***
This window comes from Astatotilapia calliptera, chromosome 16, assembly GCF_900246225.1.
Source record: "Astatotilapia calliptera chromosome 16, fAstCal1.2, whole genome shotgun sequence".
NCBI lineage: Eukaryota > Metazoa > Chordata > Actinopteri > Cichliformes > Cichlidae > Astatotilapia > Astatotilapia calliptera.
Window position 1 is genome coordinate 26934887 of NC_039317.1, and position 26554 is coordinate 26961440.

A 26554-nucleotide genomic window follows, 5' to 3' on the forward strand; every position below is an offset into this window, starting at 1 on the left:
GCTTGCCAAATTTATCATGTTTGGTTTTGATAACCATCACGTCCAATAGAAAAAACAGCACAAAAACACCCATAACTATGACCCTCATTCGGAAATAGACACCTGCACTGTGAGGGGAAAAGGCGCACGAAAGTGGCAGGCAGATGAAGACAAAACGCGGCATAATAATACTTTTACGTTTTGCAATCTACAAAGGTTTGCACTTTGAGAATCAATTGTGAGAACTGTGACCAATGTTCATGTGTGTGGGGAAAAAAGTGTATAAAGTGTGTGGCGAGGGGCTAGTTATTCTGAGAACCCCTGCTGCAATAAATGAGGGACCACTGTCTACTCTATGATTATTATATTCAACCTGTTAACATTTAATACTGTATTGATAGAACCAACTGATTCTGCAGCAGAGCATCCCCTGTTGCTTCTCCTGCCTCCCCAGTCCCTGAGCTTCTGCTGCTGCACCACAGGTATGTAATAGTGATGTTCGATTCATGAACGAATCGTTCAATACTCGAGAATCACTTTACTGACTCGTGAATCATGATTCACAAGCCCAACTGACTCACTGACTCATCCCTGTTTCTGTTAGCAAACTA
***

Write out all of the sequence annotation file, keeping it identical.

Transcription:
This window comes from Astatotilapia calliptera, chromosome 16, assembly GCF_900246225.1.
Source record: "Astatotilapia calliptera chromosome 16, fAstCal1.2, whole genome shotgun sequence".
NCBI lineage: Eukaryota > Metazoa > Chordata > Actinopteri > Cichliformes > Cichlidae > Astatotilapia > Astatotilapia calliptera.
Window position 1 is genome coordinate 26934887 of NC_039317.1, and position 26554 is coordinate 26961440.

A 26554-nucleotide genomic window follows, 5' to 3' on the forward strand; every position below is an offset into this window, starting at 1 on the left:
GCTTGCCAAATTTATCATGTTTGGTTTTGATAACCATCACGTCCAATAGAAAAAACAGCACAAAAACACCCATAACTATGACCCTCATTCGGAAATAGACACCTGCACTGTGAGGGGAAAAGGCGCACGAAAGTGGCAGGCAGATGAAGACAAAACGCGGCATAATAATACTTTTACGTTTTGCAATCTACAAAGGTTTGCACTTTGAGAATCAATTGTGAGAACTGTGACCAATGTTCATGTGTGTGGGGAAAAAAGTGTATAAAGTGTGTGGCGAGGGGCTAGTTATTCTGAGAACCCCTGCTGCAATAAATGAGGGACCACTGTCTACTCTATGATTATTATATTCAACCTGTTAACATTTAATACTGTATTGATAGAACCAACTGATTCTGCAGCAGAGCATCCCCTGTTGCTTCTCCTGCCTCCCCAGTCCCTGAGCTTCTGCTGCTGCACCACAGGTATGTAATAGTGATGTTCGATTCATGAACGAATCGTTCAATACTCGAGAATCACTTTACTGACTCGTGAATCATGATTCACAAGCCCAACTGACTCACTGACTCATCCCTGTTTCTGTTAGCAAACTA